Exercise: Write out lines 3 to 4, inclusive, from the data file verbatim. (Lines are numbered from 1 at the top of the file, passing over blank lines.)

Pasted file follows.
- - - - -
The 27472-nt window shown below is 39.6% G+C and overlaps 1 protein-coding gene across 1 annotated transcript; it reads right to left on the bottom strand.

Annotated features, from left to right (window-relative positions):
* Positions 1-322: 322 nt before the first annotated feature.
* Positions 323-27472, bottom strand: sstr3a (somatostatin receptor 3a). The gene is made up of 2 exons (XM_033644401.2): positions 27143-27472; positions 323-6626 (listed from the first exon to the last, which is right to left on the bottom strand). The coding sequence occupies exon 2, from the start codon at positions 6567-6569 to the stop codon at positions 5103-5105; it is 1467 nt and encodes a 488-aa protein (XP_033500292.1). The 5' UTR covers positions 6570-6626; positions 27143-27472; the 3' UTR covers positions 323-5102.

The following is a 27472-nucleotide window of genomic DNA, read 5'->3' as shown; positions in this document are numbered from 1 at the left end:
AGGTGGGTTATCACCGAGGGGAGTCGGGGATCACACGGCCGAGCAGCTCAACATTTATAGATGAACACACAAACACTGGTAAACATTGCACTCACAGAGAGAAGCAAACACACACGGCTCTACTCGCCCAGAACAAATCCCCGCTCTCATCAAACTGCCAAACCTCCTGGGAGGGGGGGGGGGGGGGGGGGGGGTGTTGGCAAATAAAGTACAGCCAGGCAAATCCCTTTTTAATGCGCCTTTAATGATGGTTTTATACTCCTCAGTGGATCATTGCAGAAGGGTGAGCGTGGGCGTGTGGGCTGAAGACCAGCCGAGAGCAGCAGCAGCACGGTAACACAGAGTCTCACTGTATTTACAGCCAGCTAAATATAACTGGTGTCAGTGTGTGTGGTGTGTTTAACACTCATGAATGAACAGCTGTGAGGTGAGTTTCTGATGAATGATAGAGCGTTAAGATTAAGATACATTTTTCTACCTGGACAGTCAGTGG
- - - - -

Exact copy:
* Positions 1-322: 322 nt before the first annotated feature.
* Positions 323-27472, bottom strand: sstr3a (somatostatin receptor 3a). The gene is made up of 2 exons (XM_033644401.2): positions 27143-27472; positions 323-6626 (listed from the first exon to the last, which is right to left on the bottom strand). The coding sequence occupies exon 2, from the start codon at positions 6567-6569 to the stop codon at positions 5103-5105; it is 1467 nt and encodes a 488-aa protein (XP_033500292.1). The 5' UTR covers positions 6570-6626; positions 27143-27472; the 3' UTR covers positions 323-5102.